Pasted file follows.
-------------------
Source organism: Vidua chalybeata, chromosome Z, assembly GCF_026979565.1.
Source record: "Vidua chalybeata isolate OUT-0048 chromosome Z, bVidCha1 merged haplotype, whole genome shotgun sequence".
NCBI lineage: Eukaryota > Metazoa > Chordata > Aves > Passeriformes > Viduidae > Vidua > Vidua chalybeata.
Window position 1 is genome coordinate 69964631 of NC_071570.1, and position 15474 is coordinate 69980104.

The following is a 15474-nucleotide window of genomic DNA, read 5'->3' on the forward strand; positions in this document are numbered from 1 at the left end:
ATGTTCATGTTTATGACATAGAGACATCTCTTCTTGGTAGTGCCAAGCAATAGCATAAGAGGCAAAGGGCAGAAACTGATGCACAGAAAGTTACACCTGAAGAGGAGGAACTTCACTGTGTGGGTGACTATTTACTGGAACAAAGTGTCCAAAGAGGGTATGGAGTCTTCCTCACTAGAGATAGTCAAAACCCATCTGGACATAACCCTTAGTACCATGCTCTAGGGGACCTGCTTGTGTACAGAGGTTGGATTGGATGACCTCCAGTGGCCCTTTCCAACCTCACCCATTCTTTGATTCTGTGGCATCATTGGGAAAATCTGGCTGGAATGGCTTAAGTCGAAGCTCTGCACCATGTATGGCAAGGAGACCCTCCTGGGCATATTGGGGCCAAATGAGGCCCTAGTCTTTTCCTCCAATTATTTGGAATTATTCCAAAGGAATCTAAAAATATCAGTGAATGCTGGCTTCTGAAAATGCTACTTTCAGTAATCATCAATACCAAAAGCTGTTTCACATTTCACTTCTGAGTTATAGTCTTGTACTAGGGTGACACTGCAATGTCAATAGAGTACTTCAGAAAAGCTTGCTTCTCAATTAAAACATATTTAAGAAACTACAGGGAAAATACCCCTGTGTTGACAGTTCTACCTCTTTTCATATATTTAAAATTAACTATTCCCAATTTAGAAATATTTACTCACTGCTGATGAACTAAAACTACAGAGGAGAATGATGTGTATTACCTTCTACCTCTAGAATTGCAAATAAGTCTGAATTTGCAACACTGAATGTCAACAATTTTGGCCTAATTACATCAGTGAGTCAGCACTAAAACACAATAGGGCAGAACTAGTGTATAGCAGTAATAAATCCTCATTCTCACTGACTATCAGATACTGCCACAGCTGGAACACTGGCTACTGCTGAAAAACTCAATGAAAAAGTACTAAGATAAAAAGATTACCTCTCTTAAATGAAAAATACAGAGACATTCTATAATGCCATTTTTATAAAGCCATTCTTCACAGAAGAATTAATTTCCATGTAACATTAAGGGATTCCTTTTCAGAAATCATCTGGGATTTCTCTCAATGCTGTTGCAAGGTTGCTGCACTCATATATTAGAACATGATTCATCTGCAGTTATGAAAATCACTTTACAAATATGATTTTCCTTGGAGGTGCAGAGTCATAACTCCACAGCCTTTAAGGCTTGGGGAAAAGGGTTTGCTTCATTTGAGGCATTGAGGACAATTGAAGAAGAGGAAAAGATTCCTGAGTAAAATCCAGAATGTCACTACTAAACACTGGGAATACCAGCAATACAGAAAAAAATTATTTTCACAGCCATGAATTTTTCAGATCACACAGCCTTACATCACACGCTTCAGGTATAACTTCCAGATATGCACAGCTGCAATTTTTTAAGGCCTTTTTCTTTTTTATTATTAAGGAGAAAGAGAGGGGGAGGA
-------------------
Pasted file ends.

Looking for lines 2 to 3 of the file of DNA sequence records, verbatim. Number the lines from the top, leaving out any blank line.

Source record: "Vidua chalybeata isolate OUT-0048 chromosome Z, bVidCha1 merged haplotype, whole genome shotgun sequence".
NCBI lineage: Eukaryota > Metazoa > Chordata > Aves > Passeriformes > Viduidae > Vidua > Vidua chalybeata.